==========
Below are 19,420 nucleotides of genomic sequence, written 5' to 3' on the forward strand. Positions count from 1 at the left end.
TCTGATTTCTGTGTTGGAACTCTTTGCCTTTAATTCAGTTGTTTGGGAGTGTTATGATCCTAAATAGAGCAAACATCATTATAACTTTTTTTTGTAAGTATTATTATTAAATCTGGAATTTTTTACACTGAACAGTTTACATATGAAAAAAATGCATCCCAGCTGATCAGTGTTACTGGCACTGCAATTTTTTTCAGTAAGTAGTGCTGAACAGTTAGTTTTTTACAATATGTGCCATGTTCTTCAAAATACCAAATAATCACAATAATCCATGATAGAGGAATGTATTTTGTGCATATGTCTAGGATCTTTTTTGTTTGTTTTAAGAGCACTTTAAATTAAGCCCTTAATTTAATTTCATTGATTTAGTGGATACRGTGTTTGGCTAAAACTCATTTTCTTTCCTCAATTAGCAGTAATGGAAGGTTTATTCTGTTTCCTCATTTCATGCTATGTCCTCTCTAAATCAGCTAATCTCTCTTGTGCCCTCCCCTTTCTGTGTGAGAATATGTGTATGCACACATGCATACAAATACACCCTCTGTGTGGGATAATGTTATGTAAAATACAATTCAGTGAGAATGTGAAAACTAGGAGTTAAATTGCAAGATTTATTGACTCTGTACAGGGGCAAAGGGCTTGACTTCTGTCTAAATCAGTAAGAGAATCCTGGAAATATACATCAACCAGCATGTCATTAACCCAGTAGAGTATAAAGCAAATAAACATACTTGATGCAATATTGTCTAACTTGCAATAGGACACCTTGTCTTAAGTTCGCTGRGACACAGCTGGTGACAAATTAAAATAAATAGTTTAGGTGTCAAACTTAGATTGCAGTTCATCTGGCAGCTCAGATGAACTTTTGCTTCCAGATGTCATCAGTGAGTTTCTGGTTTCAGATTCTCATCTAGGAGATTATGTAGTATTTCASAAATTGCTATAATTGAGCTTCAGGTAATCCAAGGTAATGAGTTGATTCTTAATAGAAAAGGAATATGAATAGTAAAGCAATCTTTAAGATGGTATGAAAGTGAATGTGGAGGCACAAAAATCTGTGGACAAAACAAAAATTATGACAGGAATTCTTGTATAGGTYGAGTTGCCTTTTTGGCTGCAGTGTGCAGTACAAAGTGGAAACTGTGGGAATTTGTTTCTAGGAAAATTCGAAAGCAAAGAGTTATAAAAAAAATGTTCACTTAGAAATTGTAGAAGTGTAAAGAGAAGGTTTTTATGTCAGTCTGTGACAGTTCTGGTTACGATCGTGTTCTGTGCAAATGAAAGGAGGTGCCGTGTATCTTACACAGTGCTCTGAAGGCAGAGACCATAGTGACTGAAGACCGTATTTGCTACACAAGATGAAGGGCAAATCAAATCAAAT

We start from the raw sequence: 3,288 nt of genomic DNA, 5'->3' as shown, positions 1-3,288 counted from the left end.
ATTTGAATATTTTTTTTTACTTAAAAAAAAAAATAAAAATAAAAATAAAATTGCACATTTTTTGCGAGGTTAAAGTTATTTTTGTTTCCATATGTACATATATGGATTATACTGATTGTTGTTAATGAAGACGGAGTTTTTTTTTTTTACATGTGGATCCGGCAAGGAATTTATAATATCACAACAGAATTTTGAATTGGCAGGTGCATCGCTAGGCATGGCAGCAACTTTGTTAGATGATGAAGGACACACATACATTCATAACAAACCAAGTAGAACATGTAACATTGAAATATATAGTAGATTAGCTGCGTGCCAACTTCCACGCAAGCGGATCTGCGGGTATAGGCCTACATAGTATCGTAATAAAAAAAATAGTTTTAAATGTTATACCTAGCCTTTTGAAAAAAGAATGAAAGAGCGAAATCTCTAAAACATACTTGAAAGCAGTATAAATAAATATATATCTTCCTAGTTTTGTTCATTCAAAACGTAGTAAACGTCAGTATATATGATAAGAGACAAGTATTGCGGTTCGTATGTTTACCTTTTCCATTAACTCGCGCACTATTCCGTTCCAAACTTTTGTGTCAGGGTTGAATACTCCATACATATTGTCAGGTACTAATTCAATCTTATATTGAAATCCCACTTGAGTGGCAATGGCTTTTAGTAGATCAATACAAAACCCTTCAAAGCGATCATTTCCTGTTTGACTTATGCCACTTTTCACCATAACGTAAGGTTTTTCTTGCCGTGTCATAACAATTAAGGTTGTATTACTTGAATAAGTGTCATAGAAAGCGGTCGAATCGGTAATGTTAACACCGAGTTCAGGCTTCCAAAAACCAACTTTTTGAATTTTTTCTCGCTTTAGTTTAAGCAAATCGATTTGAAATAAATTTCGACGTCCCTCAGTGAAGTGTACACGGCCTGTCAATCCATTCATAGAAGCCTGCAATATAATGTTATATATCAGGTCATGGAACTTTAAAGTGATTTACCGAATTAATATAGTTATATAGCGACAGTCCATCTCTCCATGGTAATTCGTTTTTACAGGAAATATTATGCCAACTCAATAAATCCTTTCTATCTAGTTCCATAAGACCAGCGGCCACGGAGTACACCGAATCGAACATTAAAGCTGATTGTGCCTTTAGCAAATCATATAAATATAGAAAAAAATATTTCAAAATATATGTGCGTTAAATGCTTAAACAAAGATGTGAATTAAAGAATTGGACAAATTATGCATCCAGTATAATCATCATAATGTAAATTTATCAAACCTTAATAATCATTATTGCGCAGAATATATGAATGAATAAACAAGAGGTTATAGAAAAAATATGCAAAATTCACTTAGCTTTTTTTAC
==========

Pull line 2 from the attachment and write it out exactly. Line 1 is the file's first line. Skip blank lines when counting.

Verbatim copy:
TCTGATTTCTGTGTTGGAACTCTTTGCCTTTAATTCAGTTGTTTGGGAGTGTTATGATCCTAAATAGAGCAAACATCATTATAACTTTTTTTTGTAAGTATTATTATTAAATCTGGAATTTTTTACACTGAACAGTTTACATATGAAAAAAATGCATCCCAGCTGATCAGTGTTACTGGCACTGCAATTTTTTTCAGTAAGTAGTGCTGAACAGTTAGTTTTTTACAATATGTGCCATGTTCTTCAAAATACCAAATAATCACAATAATCCATGATAGAGGAATGTATTTTGTGCATATGTCTAGGATCTTTTTTGTTTGTTTTAAGAGCACTTTAAATTAAGCCCTTAATTTAATTTCATTGATTTAGTGGATACRGTGTTTGGCTAAAACTCATTTTCTTTCCTCAATTAGCAGTAATGGAAGGTTTATTCTGTTTCCTCATTTCATGCTATGTCCTCTCTAAATCAGCTAATCTCTCTTGTGCCCTCCCCTTTCTGTGTGAGAATATGTGTATGCACACATGCATACAAATACACCCTCTGTGTGGGATAATGTTATGTAAAATACAATTCAGTGAGAATGTGAAAACTAGGAGTTAAATTGCAAGATTTATTGACTCTGTACAGGGGCAAAGGGCTTGACTTCTGTCTAAATCAGTAAGAGAATCCTGGAAATATACATCAACCAGCATGTCATTAACCCAGTAGAGTATAAAGCAAATAAACATACTTGATGCAATATTGTCTAACTTGCAATAGGACACCTTGTCTTAAGTTCGCTGRGACACAGCTGGTGACAAATTAAAATAAATAGTTTAGGTGTCAAACTTAGATTGCAGTTCATCTGGCAGCTCAGATGAACTTTTGCTTCCAGATGTCATCAGTGAGTTTCTGGTTTCAGATTCTCATCTAGGAGATTATGTAGTATTTCASAAATTGCTATAATTGAGCTTCAGGTAATCCAAGGTAATGAGTTGATTCTTAATAGAAAAGGAATATGAATAGTAAAGCAATCTTTAAGATGGTATGAAAGTGAATGTGGAGGCACAAAAATCTGTGGACAAAACAAAAATTATGACAGGAATTCTTGTATAGGTYGAGTTGCCTTTTTGGCTGCAGTGTGCAGTACAAAGTGGAAACTGTGGGAATTTGTTTCTAGGAAAATTCGAAAGCAAAGAGTTATAAAAAAAATGTTCACTTAGAAATTGTAGAAGTGTAAAGAGAAGGTTTTTATGTCAGTCTGTGACAGTTCTGGTTACGATCGTGTTCTGTGCAAATGAAAGGAGGTGCCGTGTATCTTACACAGTGCTCTGAAGGCAGAGACCATAGTGACTGAAGACCGTATTTGCTACACAAGATGAAGGGCAAATCAAATCAAAT